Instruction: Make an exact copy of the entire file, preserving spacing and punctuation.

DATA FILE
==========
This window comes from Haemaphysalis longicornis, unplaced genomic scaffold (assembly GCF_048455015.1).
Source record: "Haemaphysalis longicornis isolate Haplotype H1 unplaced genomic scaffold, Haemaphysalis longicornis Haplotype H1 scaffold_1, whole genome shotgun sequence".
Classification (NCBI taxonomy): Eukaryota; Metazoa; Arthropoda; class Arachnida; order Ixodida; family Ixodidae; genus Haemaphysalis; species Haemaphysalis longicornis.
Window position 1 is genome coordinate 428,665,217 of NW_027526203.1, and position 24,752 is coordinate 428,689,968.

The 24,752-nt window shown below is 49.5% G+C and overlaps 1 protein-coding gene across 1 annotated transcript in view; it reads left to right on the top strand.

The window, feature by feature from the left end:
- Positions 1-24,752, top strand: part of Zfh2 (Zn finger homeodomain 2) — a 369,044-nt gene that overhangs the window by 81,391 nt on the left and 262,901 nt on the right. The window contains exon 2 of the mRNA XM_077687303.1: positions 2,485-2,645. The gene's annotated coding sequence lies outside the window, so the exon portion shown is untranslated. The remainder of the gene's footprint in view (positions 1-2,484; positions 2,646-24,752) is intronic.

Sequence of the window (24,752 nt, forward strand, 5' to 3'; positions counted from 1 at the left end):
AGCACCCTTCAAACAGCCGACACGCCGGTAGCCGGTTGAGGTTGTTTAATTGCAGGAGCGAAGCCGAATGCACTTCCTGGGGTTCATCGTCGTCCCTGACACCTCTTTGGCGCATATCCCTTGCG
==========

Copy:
This window comes from Haemaphysalis longicornis, unplaced genomic scaffold (assembly GCF_048455015.1).
Source record: "Haemaphysalis longicornis isolate Haplotype H1 unplaced genomic scaffold, Haemaphysalis longicornis Haplotype H1 scaffold_1, whole genome shotgun sequence".
Classification (NCBI taxonomy): Eukaryota; Metazoa; Arthropoda; class Arachnida; order Ixodida; family Ixodidae; genus Haemaphysalis; species Haemaphysalis longicornis.
Window position 1 is genome coordinate 428,665,217 of NW_027526203.1, and position 24,752 is coordinate 428,689,968.

The 24,752-nt window shown below is 49.5% G+C and overlaps 1 protein-coding gene across 1 annotated transcript in view; it reads left to right on the top strand.

The window, feature by feature from the left end:
- Positions 1-24,752, top strand: part of Zfh2 (Zn finger homeodomain 2) — a 369,044-nt gene that overhangs the window by 81,391 nt on the left and 262,901 nt on the right. The window contains exon 2 of the mRNA XM_077687303.1: positions 2,485-2,645. The gene's annotated coding sequence lies outside the window, so the exon portion shown is untranslated. The remainder of the gene's footprint in view (positions 1-2,484; positions 2,646-24,752) is intronic.

Sequence of the window (24,752 nt, forward strand, 5' to 3'; positions counted from 1 at the left end):
AGCACCCTTCAAACAGCCGACACGCCGGTAGCCGGTTGAGGTTGTTTAATTGCAGGAGCGAAGCCGAATGCACTTCCTGGGGTTCATCGTCGTCCCTGACACCTCTTTGGCGCATATCCCTTGCG